Making sense of the financial world isn’t getting any easier – although on the positive side, regardless of the drivers, most analysts are suggesting we’re going to enjoy stability for much of the rest of the year. This is because even in the eurozone there are faint signs that things are getting better – although its growth prospects remain by far the worst among developed countries.
The problem in the UK is the looming general election in May. It will create uncertainty, particularly for the UK stock market, if as seems likely it delivers a stalemate or a government without a real mandate. But that should be a short-term problem that won’t under-mine prospects for a stable year.
The currency situation is difficult to read. The euro has hit a 12-year low against the dollar, and is close to its historic low against sterling, while sterling is relatively weak against the US dollar. This is because the US economy is seen to be performing strongly in terms of growth, with falling unemployment and rising consumer spending strengthening the US dollar. The weakness of the euro reflects a lack of international confidence that the European Central Bank has an effective plan to drive growth. This is overhung by concerns about Greece, and whether the ECB and others will eventually cave in to Greek threats. These range from a euro exit to opening its borders to weaken EU immigration controls.
The forecast is for the euro to fall further and for the rate to remain around where it is now against sterling and the dollar for the rest of the year. This makes European holidays cheaper, but hits agriculture as exporting becomes tougher, while the UK is an open goal for eurozone food suppliers. Spin this out a bit and it’s not going to be a good year for UK tourism. It’s now a lot cheaper for people to holiday overseas, while the UK is costly for eurozone tourists – a blow for some diversification ventures.
Suggestions that interest rates would rise have receded. With inflation just about non-existent, thanks to the plunge in oil and food prices, there’s not the same pressure on the Bank of England to raise the base rate, even though unemployment is falling rapidly. The expectation is that a rate rise will not now happen until the final quarter of the year, and when it does it’s likely to be a modest 0.25%. Base rate has been 0.5% for six years, a long way from the historic average of around 3.5%. This is something businesses don’t need to worry about for the foreseeable future. Inflation is expected to rise again as the oil price begins to move up, probably coming back in 2016 towards the Government’s 2% target. For the UK, low inflation and growth is a good combination – unlike the eurozone that has deflation and little or no growth.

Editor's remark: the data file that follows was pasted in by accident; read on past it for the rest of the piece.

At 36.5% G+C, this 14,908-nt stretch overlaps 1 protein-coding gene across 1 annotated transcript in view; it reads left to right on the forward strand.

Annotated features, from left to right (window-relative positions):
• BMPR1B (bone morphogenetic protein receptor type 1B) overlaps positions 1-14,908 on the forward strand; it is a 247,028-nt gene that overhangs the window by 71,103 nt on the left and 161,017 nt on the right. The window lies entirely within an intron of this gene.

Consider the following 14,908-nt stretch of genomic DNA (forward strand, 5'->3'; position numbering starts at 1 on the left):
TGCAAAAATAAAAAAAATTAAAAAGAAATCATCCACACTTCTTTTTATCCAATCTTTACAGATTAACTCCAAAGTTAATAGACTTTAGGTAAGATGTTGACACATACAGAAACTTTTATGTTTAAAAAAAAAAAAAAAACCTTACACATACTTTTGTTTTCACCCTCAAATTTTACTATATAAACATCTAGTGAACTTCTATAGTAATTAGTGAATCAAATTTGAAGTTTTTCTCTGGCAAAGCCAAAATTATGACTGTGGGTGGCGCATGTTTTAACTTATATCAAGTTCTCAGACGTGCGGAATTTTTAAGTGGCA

Stability on growth, inflation and interest rates is the formula businesses want, and it seems they’ll have it for the foreseeable future – with the caveat that the election is likely to cause a short-term wobble. There’s also an expectation that commodity prices will rise, but the strength of sterling will limit prospects to take advantage of an export boom.
In the UK we’ve seen employment rise steadily, and this will bring pressure for wage rises, so employers need to be ready to respond. It’s too early to forecast what will happen in September, when the euro rate is set to convert Single Farm Payments into sterling, but if analysts are right in saying the euro will stay at or around where it is now, that could be pointing to a 10% reduction in the sterling value of direct payments, on top of changes as a result of CAP reform.